JNR Resources Inc. announce initial results from its 2008 exploration program, including the discovery of widespread outcrops of uranium mineralization on its 100% owned Way Lake uranium project. The project lands are located 55 kilometres east of the Key Lake uranium mine in the Athabasca Basin of northern Saskatchewan and comprise 17 contiguous claims totalling 71,795 hectares.
The 2008 helicopter-supported program consisted of diamond drilling and prospecting. A total of 48 holes comprising 11,985 metres were drilled on a variety of targets including the previously discovered EWA, West Way, Nob Hill, and Hook Lake showings, the Walker Lake conductive trend and a broad zone of newly discovered surface mineralization in the Fraser Lakes area.
The Fraser Lakes uranium showings (Fraser Lakes A and B zones) were identified by ground prospecting of airborne geophysical targets in the southern half of the Way Lake property, some five kilometres east of the Walker Lake conductive trend. The mineralized zones are proximal to a 5-kilometre-long folded EM conductor comprised of Wollaston Group graphitic pelitic gneisses and uraniferous granitic pegmatites.
The B zone showings occur along the northern extent of this conductor and are currently the more significant of the two mineralized zones. Nearly 70 individual mineralized outcrop sites were identified over a 500-metre-wide by 1.5-kilometre-long area. Although only preliminary results are available at this time, uranium values in the grab samples assayed to date range from 0.044 to 0.453% U(3)O(8). Over 85% of the samples have yet to be analyzed.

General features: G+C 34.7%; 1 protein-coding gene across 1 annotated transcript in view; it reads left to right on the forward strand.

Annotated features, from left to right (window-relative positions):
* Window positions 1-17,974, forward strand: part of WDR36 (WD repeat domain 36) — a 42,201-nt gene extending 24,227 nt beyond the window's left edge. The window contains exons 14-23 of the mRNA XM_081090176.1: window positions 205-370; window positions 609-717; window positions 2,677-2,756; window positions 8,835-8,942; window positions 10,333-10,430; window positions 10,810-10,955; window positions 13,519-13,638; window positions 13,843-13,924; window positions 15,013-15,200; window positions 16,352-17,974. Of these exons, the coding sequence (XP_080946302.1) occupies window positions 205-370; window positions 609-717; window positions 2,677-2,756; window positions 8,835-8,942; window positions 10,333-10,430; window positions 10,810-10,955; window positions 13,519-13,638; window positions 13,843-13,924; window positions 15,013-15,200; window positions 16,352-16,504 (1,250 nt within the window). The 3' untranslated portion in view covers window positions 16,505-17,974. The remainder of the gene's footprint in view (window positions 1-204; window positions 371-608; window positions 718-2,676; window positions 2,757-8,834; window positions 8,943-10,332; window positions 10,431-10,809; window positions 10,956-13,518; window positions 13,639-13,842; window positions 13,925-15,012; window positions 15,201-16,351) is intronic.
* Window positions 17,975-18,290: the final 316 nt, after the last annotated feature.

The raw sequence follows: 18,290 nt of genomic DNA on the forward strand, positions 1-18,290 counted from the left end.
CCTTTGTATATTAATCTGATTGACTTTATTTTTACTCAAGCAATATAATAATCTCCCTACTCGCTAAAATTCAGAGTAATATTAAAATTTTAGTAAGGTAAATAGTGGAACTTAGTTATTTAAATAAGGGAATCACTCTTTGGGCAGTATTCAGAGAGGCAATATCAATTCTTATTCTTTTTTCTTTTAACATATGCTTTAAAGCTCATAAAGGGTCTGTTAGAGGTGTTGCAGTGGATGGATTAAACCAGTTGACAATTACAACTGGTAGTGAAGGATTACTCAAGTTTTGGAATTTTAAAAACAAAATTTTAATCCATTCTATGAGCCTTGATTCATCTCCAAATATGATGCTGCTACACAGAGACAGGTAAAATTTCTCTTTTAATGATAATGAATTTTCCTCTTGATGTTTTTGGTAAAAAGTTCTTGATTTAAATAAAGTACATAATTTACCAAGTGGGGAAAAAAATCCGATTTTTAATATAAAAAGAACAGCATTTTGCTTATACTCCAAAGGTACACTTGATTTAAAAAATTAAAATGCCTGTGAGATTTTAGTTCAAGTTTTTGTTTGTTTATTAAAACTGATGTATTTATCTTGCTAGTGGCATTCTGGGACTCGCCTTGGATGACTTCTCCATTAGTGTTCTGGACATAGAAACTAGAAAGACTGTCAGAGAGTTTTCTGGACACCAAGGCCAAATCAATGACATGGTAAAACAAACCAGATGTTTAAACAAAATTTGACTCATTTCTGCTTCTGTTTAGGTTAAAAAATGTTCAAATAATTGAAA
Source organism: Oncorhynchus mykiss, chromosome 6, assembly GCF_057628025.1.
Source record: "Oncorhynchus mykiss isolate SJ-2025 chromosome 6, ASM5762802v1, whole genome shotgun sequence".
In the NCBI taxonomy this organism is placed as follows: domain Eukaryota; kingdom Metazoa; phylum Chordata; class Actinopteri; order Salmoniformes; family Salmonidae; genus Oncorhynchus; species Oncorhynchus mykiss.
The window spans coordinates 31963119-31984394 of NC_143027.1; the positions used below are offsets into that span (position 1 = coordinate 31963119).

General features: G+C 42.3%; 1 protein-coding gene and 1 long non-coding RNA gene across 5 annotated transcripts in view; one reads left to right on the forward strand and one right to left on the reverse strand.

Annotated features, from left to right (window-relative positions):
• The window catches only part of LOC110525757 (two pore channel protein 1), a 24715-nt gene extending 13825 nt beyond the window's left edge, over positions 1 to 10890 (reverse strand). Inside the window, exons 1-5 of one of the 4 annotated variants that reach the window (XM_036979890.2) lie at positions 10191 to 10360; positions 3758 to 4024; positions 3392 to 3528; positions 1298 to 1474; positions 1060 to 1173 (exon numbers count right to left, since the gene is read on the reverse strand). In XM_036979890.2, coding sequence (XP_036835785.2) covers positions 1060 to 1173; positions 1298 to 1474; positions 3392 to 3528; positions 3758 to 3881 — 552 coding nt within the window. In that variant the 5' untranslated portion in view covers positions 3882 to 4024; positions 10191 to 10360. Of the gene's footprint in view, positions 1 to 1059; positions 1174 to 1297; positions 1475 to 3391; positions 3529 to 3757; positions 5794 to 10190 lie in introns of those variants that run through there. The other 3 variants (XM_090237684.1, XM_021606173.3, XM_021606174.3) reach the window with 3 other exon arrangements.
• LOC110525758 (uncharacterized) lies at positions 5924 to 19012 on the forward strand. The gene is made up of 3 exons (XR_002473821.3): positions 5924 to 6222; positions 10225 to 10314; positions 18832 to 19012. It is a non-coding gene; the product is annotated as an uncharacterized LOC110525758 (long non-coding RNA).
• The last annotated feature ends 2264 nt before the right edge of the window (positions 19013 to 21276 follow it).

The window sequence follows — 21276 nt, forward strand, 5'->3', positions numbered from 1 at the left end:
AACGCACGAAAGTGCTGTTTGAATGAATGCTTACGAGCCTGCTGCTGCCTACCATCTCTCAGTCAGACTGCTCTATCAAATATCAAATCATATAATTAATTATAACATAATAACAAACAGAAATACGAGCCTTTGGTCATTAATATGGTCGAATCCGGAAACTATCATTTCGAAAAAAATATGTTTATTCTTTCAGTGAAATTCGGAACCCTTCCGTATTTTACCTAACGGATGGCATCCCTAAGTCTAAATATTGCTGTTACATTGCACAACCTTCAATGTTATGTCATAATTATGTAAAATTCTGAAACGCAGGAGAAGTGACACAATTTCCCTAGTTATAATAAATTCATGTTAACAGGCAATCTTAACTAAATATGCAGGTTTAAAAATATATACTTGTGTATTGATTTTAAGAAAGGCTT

The B zone was tested by three drill holes (WYL-08-524 to 526) at the end of the 2008 program. Although they could not test the optimum target, namely the graphitic pelite/pegmatite contact that occurs beneath muskeg, all three intersected uranium and thorium mineralization accompanied by rare-earth element enrichment and anomalous levels of pathfinder elements. The best results were from hole 525 which intersected numerous uraniferous intervals. Of particular note was a 12.0-metre intersection from 77.50 to 89.50 metres down hole that returned 0.081% U(3)O(8); including a 3.0-metre intercept of 0.193% U(3)O(8) (true widths cannot be reliably estimated at this time).
The A zone showings occur at the southern end of the conductor. Three holes (WYL-08-510 to 512) were drilled in the area and intersected significant alteration and structural disruption accompanied by anomalous levels of pathfinder elements. Results from the radioactive outcrop samples are pending.
Dr. Irvine Annesley, Director of Exploration for JNR comments: “The Fraser Lakes district has numerous similarities to nearby basement-hosted uranium deposits, such as Eagle Point and Millennium. Furthermore, the presence of previously unrecognized uranium mineralization over such a large area speaks to the high potential for a significant discovery. This area will certainly be the focal point of our drilling activities in 2009″.
Major zones of structural disruption accompanied by alteration and weak to moderate levels of radioactivity were identified in all of the other areas targeted by the 2008 drilling program. Analytical results from these holes are pending and will be reported on once they have been received and interpreted.